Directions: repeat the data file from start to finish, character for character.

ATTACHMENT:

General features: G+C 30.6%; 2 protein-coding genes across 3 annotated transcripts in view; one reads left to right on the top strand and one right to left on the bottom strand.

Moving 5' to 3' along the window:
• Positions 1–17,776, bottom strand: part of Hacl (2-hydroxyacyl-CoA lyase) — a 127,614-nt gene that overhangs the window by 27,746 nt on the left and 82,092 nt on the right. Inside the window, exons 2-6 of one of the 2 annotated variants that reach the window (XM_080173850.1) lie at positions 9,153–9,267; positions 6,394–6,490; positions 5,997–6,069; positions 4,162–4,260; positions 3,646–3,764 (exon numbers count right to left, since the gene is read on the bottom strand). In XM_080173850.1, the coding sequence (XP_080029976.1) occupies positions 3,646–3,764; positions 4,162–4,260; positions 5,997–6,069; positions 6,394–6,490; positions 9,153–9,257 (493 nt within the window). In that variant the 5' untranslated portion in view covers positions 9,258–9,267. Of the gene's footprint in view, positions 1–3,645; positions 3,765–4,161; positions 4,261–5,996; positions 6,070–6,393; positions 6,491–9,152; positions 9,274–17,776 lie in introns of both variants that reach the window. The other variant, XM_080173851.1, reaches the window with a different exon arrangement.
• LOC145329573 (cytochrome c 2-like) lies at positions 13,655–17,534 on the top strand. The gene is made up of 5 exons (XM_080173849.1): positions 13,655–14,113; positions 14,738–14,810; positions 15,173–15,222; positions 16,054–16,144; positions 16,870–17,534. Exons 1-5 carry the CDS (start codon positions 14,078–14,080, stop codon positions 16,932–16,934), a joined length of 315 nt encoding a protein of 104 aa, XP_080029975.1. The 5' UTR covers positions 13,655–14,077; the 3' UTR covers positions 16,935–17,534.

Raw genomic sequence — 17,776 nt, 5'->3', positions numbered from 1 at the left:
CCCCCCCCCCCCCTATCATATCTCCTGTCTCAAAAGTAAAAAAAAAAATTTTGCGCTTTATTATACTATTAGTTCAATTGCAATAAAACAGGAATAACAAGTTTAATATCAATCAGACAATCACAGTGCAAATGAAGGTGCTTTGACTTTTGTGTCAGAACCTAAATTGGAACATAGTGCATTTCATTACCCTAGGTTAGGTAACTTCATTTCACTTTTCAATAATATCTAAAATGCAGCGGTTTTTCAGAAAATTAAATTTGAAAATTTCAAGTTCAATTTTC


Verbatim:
General features: G+C 30.6%; 2 protein-coding genes across 3 annotated transcripts in view; one reads left to right on the top strand and one right to left on the bottom strand.

Moving 5' to 3' along the window:
• Positions 1–17,776, bottom strand: part of Hacl (2-hydroxyacyl-CoA lyase) — a 127,614-nt gene that overhangs the window by 27,746 nt on the left and 82,092 nt on the right. Inside the window, exons 2-6 of one of the 2 annotated variants that reach the window (XM_080173850.1) lie at positions 9,153–9,267; positions 6,394–6,490; positions 5,997–6,069; positions 4,162–4,260; positions 3,646–3,764 (exon numbers count right to left, since the gene is read on the bottom strand). In XM_080173850.1, the coding sequence (XP_080029976.1) occupies positions 3,646–3,764; positions 4,162–4,260; positions 5,997–6,069; positions 6,394–6,490; positions 9,153–9,257 (493 nt within the window). In that variant the 5' untranslated portion in view covers positions 9,258–9,267. Of the gene's footprint in view, positions 1–3,645; positions 3,765–4,161; positions 4,261–5,996; positions 6,070–6,393; positions 6,491–9,152; positions 9,274–17,776 lie in introns of both variants that reach the window. The other variant, XM_080173851.1, reaches the window with a different exon arrangement.
• LOC145329573 (cytochrome c 2-like) lies at positions 13,655–17,534 on the top strand. The gene is made up of 5 exons (XM_080173849.1): positions 13,655–14,113; positions 14,738–14,810; positions 15,173–15,222; positions 16,054–16,144; positions 16,870–17,534. Exons 1-5 carry the CDS (start codon positions 14,078–14,080, stop codon positions 16,932–16,934), a joined length of 315 nt encoding a protein of 104 aa, XP_080029975.1. The 5' UTR covers positions 13,655–14,077; the 3' UTR covers positions 16,935–17,534.

Raw genomic sequence — 17,776 nt, 5'->3', positions numbered from 1 at the left:
CCCCCCCCCCCCCTATCATATCTCCTGTCTCAAAAGTAAAAAAAAAAATTTTGCGCTTTATTATACTATTAGTTCAATTGCAATAAAACAGGAATAACAAGTTTAATATCAATCAGACAATCACAGTGCAAATGAAGGTGCTTTGACTTTTGTGTCAGAACCTAAATTGGAACATAGTGCATTTCATTACCCTAGGTTAGGTAACTTCATTTCACTTTTCAATAATATCTAAAATGCAGCGGTTTTTCAGAAAATTAAATTTGAAAATTTCAAGTTCAATTTTC